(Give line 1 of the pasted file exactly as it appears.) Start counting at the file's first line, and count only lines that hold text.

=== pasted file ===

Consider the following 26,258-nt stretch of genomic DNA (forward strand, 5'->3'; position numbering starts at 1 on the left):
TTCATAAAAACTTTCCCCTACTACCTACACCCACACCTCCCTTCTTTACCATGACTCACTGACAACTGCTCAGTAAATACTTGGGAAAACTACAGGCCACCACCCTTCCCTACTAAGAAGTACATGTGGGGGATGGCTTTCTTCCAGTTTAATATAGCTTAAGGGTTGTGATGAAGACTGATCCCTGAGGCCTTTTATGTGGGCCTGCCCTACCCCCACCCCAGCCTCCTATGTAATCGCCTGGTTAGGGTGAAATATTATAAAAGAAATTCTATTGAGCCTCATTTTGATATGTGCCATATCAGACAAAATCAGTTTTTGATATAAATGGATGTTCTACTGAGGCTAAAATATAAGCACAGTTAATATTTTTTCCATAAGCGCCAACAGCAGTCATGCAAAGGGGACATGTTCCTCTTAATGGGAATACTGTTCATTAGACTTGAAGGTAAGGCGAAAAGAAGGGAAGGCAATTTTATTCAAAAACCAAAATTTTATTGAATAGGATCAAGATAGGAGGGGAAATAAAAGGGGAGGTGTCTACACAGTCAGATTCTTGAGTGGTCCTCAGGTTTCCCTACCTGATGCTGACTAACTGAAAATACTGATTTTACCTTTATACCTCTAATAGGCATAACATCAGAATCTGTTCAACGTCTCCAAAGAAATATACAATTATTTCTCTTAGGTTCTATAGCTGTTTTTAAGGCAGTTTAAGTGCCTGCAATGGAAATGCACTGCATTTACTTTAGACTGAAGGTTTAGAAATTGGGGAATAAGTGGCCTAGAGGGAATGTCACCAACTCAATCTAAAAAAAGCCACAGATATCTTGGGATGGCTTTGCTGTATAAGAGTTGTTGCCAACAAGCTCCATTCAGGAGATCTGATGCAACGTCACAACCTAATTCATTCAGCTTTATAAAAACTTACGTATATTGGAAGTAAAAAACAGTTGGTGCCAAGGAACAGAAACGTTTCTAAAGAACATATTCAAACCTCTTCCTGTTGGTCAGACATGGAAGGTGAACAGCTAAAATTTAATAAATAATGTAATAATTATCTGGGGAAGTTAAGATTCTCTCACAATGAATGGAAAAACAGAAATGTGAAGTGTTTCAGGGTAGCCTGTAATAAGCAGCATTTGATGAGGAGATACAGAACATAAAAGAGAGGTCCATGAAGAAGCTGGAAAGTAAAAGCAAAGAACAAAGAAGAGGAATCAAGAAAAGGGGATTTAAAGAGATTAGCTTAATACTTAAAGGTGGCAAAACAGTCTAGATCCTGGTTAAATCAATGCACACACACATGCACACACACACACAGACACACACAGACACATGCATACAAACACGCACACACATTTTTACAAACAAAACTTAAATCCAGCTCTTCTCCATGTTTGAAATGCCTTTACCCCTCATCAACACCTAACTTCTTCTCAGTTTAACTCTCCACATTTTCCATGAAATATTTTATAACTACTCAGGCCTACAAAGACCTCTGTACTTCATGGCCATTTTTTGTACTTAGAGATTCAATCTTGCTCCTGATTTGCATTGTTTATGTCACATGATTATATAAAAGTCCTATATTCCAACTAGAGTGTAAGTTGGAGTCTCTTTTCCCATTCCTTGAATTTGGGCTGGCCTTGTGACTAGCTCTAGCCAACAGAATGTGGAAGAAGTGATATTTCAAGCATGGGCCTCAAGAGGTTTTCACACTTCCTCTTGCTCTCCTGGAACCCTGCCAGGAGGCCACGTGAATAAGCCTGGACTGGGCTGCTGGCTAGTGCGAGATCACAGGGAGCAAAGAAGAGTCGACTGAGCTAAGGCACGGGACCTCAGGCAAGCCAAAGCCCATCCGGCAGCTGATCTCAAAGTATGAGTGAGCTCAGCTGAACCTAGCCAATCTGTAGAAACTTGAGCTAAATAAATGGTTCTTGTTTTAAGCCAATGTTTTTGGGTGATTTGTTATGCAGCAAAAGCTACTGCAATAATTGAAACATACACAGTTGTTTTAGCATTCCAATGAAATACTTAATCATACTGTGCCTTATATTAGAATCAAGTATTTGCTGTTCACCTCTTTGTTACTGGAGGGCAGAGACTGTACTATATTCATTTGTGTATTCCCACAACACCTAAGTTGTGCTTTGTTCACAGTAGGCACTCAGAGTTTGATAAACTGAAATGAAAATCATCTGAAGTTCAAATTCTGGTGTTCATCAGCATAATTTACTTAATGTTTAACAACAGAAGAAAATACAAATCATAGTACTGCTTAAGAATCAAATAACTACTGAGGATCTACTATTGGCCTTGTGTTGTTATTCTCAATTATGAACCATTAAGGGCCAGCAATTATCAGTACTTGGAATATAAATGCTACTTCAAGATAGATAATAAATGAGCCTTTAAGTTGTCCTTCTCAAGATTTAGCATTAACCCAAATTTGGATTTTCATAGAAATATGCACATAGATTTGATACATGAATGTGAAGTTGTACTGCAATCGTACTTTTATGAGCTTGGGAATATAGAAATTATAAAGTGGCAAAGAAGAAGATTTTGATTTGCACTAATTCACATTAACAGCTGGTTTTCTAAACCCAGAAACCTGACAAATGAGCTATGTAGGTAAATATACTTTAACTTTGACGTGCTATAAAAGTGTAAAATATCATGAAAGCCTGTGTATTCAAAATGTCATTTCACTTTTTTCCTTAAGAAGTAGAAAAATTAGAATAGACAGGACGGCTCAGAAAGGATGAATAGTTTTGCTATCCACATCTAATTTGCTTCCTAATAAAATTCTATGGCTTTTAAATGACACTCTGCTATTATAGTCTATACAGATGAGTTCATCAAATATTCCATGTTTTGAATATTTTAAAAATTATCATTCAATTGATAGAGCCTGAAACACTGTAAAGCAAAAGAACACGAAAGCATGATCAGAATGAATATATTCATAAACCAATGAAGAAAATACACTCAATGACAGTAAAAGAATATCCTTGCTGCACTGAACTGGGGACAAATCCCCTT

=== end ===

Consider the following 26,258-nt stretch of genomic DNA (forward strand, 5'->3'; position numbering starts at 1 on the left):